Going from 10" to 15" is a substantial jump, about 0.9 magnitude. Jumps that big tend to have a "wow factor." 15 to 18" is an additional 0.4 magnitude, but 1.3 magnitude over the 10". Since you are keeping the 10" the question is more of where the extra aperture becomes a hassle/problem to transport and use. That depends on you and your situation.
Consider how you would use the new scope, how you will transport it/how it will fit when loaded, what additional stuff you will need with it (e.g. ladders or observing chairs), who will be along with you for the trip, and the associated stuff for camping, etc. Plan for a scope that you can reliably load/unload without any help. This should help you define the maximum practical size for your needs. And consider whether you will still be able to handle the same scope in 5 to 10 years.
There is some advantage to maximizing the useful aperture while one is young--better eyes and better fitness for using the scope, rather than realizing one can no longer go bigger a decade or two later. However, if you undershoot a little on aperture, it is no great loss either. You might find some things are incrementally out of reach, but should have a more manageable scope as compensation. It will probably not be enough of a difference that you will actually regret undershooting and end up switching to the next size up. On the other hand, if you overshoot by an increment it could very well limit the usefulness of the scope to you in a significant way.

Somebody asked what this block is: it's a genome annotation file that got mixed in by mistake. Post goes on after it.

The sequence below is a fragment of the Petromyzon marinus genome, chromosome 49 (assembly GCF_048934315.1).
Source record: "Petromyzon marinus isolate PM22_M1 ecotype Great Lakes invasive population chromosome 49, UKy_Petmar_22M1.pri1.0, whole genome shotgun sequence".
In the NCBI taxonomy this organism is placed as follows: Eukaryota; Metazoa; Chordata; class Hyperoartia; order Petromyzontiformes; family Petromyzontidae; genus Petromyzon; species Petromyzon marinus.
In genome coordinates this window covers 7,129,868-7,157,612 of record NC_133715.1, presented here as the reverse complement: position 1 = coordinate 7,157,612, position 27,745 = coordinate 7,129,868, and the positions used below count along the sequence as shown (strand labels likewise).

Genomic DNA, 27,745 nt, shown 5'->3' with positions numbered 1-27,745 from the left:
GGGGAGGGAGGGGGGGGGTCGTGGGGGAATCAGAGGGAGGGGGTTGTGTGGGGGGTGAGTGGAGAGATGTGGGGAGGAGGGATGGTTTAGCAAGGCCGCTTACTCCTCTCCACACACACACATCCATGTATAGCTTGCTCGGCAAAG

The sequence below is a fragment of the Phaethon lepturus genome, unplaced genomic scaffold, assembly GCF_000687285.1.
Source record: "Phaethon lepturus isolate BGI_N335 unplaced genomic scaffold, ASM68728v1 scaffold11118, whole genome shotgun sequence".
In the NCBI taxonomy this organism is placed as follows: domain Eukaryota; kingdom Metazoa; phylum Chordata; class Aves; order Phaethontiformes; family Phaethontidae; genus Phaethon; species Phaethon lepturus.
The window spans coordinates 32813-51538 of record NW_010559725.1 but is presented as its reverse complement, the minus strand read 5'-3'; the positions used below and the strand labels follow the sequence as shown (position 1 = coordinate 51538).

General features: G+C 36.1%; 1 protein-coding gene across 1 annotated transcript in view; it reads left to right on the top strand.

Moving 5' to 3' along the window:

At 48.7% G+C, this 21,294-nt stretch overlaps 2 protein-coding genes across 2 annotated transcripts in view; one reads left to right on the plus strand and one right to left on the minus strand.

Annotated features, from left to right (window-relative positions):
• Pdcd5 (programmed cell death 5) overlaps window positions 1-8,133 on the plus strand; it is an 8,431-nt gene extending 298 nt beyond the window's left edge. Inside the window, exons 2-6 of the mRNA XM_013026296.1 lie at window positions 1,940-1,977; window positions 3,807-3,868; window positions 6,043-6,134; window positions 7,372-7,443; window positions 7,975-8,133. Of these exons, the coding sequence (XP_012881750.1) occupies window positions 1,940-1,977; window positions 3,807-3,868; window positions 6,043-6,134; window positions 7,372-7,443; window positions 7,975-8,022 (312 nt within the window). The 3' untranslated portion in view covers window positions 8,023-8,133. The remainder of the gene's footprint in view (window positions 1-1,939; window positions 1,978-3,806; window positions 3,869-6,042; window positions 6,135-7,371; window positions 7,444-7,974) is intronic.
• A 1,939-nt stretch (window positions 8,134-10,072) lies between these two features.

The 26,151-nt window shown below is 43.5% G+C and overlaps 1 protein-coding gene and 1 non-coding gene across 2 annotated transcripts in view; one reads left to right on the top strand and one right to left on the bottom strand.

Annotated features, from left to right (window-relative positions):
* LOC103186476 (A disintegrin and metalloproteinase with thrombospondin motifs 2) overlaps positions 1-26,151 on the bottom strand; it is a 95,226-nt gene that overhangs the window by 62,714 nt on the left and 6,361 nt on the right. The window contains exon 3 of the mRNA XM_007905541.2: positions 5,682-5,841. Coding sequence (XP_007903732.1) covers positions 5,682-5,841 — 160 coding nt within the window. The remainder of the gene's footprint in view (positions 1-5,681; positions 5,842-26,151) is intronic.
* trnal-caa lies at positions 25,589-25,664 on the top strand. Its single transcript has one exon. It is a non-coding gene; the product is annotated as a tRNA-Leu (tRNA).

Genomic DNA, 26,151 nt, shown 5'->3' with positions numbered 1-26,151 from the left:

This.. Particularly the last line:
"On the other hand, if you overshoot by an increment it could very well limit the usefulness of the scope to you in a significant way."
Most big scopes don't get used a great deal. Slightly smaller but more often is preferable to larger but a just bit too big.
What do you enjoy observing?
What are you hoping to see in a larger scope ?
How tall are you?
How often do you observe?
I often see people recommend the biggest scope you can manage, the biggest scope you can afford.. And yet I see numerous people buy a large scope , have it for a while but not use it much and then part ways with it. A big scope that gets used 50 to 100 nights a year is not all that common.
Between 15 inch and 18 inches is 16 inches and there's a lot to be said for a 16 inch. It's goes a full magnitude deeper than a 10 inch, is only a quarter magnitude down from an 18 inch but can be more easily managed than an 18 inch and more moderate focal ratios are still flat footed.